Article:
Moving abruptly from Seoul to Alabama, a Korean teen struggles in a hostile blended home and a new school where she does not speak English before forging unexpected connections in a local comic drawing class.
Eric Gansworth tells the story of his life and family through poems about their Onondaga heritage, from the horrible legacy of government boarding schools, to watching his siblings leave and return and leave again, to his fight to be an artist who balances multiple worlds.
Relates the personal experiences of Loung Ung, one of seven children of a high-ranking government official in Phnom Penh, after her family was forced to flee from Pol Pot's Khmer Rouge army, and describes her training as a child soldier in a work camp for orphans and how her surviving siblings were eventually reunited.
Chronicling the life of award-winning young adult novelist, and Eisner-nominated comics scribe Cecil Castellucci . . follows a passionate aspiring artist from the youngest age through adulthood to deeply examine the ardous pursuit of filmmaking, while exploring the act of memory and how it recalls and reshapes what we think we truly know about ourselves.
A naturalist and adventurer discusses the personalities and quirks of thirteen animals who have profoundly affected her, exploring themes of learning to become empathetic, creating families, coping with loss, and the otherness and sameness of people and animals.
For ten years, Achut Deng surrived at Kakuma Refugee Camp in Kenya after her family was ripped apart by the Second Sudanese Civil War. But Achut wanted to do more than merely survive. She wanted to live. The twenty-two-year civil war essentially orphaned over 20,000 children and drove them from their villages in southern Sudan. Some of these children walked over a thousand miles, through dangerous war zones and across unforgiving deserts. They are often referred to as The Lost Boys. But there were girls, too. Achut Deng was one of them. This is her story. It's a story of unimaginable hardship and selfless bravery, of tormenting physical pain and amazing emotional resilience, of unbreakable bonds of friendship and family.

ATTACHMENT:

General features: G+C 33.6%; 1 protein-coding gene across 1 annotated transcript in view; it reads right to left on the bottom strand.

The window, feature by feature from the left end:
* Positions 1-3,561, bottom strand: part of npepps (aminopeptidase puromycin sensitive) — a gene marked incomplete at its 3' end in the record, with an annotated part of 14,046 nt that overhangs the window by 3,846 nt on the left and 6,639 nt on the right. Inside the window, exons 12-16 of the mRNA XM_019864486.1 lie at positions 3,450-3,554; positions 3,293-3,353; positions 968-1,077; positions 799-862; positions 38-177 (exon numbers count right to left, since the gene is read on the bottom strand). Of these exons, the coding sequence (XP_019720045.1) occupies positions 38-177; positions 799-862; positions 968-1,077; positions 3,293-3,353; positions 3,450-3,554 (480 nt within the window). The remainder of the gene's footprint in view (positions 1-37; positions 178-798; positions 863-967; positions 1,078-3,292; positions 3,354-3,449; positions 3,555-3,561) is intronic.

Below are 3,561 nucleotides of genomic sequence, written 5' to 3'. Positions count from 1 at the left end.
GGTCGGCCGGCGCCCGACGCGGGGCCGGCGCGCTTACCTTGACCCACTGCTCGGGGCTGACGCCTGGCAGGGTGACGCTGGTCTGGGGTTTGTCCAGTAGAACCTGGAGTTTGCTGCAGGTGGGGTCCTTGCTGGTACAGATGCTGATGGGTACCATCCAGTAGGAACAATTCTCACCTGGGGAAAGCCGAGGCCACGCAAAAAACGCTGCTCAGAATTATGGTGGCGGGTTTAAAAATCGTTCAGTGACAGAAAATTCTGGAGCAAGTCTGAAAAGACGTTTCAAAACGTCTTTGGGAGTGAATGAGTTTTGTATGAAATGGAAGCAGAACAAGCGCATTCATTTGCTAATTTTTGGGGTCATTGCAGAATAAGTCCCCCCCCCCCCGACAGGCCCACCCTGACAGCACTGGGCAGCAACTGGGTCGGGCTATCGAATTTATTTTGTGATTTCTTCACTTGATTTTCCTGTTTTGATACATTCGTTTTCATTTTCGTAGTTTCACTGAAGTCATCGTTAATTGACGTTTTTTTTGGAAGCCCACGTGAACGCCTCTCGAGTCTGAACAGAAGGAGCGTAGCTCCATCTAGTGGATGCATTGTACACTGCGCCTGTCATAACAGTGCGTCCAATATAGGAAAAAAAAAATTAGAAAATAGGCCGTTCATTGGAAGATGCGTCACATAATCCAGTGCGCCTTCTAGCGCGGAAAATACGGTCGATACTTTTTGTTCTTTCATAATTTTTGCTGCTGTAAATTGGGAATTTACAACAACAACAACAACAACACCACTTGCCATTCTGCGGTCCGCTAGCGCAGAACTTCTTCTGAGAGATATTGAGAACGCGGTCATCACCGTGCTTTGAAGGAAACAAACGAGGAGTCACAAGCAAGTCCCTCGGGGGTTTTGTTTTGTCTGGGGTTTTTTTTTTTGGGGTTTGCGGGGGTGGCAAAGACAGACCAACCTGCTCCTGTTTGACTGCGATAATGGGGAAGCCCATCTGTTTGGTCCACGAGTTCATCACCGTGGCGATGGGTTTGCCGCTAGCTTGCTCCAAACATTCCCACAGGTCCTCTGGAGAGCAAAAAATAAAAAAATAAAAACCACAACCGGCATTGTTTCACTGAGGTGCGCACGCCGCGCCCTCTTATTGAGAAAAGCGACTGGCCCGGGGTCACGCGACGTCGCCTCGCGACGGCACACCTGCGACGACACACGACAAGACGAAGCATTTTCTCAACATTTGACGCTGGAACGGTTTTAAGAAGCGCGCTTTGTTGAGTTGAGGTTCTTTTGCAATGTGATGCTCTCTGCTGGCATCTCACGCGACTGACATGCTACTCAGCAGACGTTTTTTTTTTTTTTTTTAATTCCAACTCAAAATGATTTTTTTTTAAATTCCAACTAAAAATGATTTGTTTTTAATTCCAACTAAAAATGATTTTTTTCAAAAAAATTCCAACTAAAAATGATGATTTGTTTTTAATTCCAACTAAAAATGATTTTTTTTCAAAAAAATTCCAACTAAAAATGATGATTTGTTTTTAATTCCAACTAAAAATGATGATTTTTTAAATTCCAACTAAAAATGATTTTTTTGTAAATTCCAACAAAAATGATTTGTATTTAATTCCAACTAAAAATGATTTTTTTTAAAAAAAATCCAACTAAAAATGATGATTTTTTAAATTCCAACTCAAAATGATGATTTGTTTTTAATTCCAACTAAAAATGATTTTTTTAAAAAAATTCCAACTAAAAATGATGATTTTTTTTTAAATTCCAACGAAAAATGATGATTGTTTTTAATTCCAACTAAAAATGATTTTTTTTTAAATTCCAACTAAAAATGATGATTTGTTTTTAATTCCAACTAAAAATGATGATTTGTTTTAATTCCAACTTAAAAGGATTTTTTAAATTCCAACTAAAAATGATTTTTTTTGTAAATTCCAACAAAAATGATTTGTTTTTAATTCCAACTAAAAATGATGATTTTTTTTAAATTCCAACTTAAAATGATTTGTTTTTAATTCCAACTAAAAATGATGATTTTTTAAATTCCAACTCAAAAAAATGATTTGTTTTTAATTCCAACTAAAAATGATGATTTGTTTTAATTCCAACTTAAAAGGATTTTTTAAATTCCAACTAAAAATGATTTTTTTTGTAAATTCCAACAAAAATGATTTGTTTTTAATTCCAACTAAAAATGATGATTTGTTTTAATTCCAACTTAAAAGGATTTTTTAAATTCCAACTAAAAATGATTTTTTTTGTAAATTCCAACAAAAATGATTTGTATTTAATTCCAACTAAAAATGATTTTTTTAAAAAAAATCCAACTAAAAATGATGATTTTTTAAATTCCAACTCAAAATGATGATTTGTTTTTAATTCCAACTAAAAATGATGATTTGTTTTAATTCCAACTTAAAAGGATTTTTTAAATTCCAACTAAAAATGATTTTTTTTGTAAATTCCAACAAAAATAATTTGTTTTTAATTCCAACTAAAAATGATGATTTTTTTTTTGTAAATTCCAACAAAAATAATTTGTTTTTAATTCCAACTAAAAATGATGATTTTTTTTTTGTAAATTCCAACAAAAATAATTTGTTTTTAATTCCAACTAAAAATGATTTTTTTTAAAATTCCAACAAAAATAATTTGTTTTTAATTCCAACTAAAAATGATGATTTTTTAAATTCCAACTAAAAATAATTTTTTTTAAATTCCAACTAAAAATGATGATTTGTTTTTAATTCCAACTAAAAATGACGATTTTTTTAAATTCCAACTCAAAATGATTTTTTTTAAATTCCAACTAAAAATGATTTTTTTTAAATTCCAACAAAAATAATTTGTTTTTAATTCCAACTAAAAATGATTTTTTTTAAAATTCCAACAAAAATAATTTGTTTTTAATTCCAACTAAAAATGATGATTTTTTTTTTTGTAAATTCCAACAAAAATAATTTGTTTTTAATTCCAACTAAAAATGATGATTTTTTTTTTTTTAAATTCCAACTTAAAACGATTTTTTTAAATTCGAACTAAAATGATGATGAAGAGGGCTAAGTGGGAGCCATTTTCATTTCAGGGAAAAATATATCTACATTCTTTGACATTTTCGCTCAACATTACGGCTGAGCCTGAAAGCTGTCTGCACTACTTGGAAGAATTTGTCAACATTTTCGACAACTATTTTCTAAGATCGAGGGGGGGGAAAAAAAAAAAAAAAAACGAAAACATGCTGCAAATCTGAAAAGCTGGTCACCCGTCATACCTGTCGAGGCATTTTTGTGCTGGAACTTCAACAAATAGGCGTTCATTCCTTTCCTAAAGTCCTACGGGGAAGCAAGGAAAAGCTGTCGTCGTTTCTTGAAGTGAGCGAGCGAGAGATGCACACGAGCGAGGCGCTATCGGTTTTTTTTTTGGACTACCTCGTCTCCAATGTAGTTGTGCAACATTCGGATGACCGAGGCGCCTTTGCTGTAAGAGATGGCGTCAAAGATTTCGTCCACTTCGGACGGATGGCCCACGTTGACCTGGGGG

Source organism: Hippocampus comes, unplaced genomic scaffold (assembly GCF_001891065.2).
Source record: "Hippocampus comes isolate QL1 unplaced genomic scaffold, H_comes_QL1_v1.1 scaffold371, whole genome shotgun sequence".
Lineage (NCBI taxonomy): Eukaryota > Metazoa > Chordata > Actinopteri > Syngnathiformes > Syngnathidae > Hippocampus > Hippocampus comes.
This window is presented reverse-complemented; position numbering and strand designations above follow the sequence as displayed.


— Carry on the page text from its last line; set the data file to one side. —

Fifteen-year-old Hadiya reflects on family, friendship, and community while she blogs from her home in the city of Mosul, Iraq; and details it is like to live in a military occupied country between 2004 and 2009.
In this mixed-media collection of short stories, personal essays, poetry, and comics, this celebrated group of authors share the borders they have crossed, the struggles they have pushed through, and the two cultures they continue to navigate as Mexican Americans. Living Beyond Borders is at once an eye-opening, heart-wrenching, and hopeful love letter from the Mexican American community to today's young readers. A powerful exploration of what it means to be Mexican American.
The wrenching, and inspiring, story of a fourteen-year-old sentenced to life in prison, of the extraordinary relationship that developed between him and the woman he shot, and of his release after twenty-six years of imprisonment through the efforts of America's greatest contemporary legal activist, Bryan Stevenson. Here is the story of a poor black kid from the toughest neighborhood of Tampa, Florida, who at age eleven began "jacking" (stealing) cars with his friends. At age thirteen he shot a white woman in the jaw during a botched mugging.
Gaby Rodriguez, whose mother and older sister both became pregnant as teenagers, explains what she learned from faking a pregnancy as a high school senior in order to find out how people would treat her.
A University of Arizona student and political intern credited with saving the life of Congresswoman Gabrielle Giffords during the Tucson shooting in January 2011 shares the story of his young life while exploring the character qualities that have helped him rise above adversity and pursue remarkable goals.
Meet nine courageous young adults who have lived in the United States with a secret for much of their lives: they are not U.S. citizens. They came from Colombia, Mexico, Ghana, Independent Samoa, and Korea. They came seeking education, fleeing violence, and escaping poverty. All have heartbreaking and hopeful stories about leaving their homelands and starting a new life in America. And all are weary of living in the shadows.